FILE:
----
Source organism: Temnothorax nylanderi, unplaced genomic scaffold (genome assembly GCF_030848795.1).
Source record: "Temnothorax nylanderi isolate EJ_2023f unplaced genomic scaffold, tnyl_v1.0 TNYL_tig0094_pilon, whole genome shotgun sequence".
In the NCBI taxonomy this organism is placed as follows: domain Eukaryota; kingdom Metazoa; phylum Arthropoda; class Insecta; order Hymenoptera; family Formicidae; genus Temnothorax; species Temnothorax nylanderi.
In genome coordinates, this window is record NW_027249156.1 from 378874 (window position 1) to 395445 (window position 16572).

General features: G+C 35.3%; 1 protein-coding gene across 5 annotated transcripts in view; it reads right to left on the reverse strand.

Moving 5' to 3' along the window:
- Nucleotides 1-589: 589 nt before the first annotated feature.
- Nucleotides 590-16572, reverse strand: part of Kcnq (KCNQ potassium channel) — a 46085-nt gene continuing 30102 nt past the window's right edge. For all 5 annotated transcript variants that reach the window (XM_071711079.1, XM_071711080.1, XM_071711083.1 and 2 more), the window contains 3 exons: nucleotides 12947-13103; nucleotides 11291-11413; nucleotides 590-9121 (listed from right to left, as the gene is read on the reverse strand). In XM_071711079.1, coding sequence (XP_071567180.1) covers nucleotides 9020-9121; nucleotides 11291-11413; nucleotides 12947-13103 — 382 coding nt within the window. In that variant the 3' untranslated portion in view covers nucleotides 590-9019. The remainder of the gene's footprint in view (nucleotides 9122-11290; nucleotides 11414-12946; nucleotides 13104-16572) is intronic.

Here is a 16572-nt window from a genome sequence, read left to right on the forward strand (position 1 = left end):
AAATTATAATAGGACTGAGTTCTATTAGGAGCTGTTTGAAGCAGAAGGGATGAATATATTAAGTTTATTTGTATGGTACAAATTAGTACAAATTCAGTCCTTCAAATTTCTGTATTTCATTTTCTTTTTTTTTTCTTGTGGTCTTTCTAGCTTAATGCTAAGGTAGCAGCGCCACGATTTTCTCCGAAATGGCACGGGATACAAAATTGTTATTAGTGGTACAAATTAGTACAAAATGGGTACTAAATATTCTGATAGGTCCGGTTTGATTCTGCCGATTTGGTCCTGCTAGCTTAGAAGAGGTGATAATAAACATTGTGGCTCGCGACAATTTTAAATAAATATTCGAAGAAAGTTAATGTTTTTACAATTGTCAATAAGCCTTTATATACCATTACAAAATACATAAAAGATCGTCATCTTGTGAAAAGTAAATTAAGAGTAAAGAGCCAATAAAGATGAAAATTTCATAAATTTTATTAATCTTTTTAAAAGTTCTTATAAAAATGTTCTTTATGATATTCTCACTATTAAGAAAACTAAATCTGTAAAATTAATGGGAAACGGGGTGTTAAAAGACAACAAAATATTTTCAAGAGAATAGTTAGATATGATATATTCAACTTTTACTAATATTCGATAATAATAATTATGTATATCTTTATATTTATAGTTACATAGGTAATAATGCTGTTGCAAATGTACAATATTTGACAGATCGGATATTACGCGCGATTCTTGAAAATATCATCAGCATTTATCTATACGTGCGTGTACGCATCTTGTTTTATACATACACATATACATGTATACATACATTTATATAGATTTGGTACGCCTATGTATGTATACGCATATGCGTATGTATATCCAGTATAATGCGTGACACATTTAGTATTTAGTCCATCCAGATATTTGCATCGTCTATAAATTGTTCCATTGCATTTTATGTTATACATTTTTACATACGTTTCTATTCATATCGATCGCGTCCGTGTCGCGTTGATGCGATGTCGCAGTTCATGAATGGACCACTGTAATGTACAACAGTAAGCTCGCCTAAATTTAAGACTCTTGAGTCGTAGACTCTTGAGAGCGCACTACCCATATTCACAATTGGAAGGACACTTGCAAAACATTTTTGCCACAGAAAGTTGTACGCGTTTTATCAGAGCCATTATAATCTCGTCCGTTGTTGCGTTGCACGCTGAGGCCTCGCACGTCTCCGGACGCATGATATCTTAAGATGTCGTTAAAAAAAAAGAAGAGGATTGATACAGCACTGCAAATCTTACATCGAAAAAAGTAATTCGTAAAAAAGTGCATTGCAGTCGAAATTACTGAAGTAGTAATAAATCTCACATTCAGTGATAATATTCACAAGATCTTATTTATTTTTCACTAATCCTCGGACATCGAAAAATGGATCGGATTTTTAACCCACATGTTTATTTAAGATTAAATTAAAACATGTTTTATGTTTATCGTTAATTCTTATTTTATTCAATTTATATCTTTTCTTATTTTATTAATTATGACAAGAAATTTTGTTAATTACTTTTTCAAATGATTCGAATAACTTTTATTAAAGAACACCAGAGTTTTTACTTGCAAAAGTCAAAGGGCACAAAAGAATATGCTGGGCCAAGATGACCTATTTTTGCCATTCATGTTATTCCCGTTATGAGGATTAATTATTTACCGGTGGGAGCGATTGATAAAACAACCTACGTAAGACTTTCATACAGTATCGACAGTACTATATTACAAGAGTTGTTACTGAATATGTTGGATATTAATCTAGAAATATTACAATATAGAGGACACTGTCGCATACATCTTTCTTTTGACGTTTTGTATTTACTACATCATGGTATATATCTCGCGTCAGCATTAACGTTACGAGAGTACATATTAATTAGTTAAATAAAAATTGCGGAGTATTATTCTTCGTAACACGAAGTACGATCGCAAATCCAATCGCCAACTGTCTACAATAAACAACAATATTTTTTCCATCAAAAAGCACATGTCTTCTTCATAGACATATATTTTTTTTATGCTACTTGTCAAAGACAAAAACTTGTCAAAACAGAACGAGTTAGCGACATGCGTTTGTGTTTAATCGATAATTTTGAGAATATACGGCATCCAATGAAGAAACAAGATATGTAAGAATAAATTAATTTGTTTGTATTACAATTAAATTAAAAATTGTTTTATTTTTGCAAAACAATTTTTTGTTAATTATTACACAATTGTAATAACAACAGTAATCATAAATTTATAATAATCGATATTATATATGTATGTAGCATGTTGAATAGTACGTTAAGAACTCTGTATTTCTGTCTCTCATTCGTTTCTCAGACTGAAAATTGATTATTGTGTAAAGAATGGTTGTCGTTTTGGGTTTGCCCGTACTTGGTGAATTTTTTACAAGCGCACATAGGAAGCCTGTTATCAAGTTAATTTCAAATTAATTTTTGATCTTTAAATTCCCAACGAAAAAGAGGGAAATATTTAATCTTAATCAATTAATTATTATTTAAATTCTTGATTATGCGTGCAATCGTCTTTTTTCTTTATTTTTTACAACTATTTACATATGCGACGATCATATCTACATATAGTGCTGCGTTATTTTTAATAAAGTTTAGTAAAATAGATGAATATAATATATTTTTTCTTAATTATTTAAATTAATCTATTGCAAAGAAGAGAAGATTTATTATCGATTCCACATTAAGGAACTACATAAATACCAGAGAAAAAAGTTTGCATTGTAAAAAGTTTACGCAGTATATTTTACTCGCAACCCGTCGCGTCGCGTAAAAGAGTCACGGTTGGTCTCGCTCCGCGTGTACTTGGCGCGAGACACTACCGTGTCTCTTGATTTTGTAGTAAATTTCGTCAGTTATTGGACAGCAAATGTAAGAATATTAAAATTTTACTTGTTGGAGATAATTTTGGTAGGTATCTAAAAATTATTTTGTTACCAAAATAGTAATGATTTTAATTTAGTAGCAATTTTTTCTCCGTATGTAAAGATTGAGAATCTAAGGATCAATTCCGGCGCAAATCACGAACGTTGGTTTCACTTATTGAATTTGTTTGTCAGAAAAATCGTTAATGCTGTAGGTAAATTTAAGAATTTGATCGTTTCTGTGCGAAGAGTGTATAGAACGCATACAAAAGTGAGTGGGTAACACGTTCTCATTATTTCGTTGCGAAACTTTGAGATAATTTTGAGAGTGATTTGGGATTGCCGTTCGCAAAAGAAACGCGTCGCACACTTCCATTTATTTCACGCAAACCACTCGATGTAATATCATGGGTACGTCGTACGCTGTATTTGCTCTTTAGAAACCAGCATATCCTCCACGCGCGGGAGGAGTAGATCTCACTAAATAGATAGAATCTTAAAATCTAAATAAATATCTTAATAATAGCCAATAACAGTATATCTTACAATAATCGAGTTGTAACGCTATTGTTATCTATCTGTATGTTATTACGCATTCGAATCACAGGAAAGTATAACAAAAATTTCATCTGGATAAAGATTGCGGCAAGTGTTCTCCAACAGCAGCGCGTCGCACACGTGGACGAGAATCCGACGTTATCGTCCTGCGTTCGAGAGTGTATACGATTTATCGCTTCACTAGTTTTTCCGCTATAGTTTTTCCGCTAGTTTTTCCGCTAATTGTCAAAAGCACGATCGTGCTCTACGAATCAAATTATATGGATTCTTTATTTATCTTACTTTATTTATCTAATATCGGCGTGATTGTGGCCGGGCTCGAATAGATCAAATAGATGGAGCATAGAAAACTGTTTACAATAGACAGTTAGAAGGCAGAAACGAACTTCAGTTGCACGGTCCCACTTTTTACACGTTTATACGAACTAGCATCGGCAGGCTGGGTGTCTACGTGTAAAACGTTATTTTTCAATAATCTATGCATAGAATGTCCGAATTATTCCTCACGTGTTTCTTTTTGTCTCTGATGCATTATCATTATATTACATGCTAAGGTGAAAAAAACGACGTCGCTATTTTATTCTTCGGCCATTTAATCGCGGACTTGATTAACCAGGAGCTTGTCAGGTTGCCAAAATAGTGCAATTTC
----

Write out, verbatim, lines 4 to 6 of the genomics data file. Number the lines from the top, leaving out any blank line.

In genome coordinates, this window is record NW_027249156.1 from 378874 (window position 1) to 395445 (window position 16572).

General features: G+C 35.3%; 1 protein-coding gene across 5 annotated transcripts in view; it reads right to left on the reverse strand.

Moving 5' to 3' along the window: